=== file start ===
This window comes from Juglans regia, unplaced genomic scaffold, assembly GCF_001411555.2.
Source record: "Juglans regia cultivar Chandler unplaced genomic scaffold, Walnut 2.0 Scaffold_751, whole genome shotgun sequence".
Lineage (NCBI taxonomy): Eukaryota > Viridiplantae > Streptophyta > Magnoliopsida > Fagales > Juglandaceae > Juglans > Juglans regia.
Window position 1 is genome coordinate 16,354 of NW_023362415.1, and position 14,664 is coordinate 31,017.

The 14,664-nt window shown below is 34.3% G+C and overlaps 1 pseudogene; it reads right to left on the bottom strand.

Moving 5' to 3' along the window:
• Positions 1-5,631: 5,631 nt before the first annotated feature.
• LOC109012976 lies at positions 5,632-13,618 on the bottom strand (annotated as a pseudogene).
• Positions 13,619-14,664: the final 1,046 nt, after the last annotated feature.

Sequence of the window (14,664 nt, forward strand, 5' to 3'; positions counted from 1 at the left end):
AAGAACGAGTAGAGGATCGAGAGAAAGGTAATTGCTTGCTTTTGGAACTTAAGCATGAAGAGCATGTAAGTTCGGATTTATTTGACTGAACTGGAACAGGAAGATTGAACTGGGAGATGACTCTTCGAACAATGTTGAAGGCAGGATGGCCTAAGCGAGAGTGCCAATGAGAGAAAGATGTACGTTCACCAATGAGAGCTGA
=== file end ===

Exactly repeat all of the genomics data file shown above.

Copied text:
This window comes from Juglans regia, unplaced genomic scaffold, assembly GCF_001411555.2.
Source record: "Juglans regia cultivar Chandler unplaced genomic scaffold, Walnut 2.0 Scaffold_751, whole genome shotgun sequence".
Lineage (NCBI taxonomy): Eukaryota > Viridiplantae > Streptophyta > Magnoliopsida > Fagales > Juglandaceae > Juglans > Juglans regia.
Window position 1 is genome coordinate 16,354 of NW_023362415.1, and position 14,664 is coordinate 31,017.

The 14,664-nt window shown below is 34.3% G+C and overlaps 1 pseudogene; it reads right to left on the bottom strand.

Moving 5' to 3' along the window:
• Positions 1-5,631: 5,631 nt before the first annotated feature.
• LOC109012976 lies at positions 5,632-13,618 on the bottom strand (annotated as a pseudogene).
• Positions 13,619-14,664: the final 1,046 nt, after the last annotated feature.

Sequence of the window (14,664 nt, forward strand, 5' to 3'; positions counted from 1 at the left end):
AAGAACGAGTAGAGGATCGAGAGAAAGGTAATTGCTTGCTTTTGGAACTTAAGCATGAAGAGCATGTAAGTTCGGATTTATTTGACTGAACTGGAACAGGAAGATTGAACTGGGAGATGACTCTTCGAACAATGTTGAAGGCAGGATGGCCTAAGCGAGAGTGCCAATGAGAGAAAGATGTACGTTCACCAATGAGAGCTGA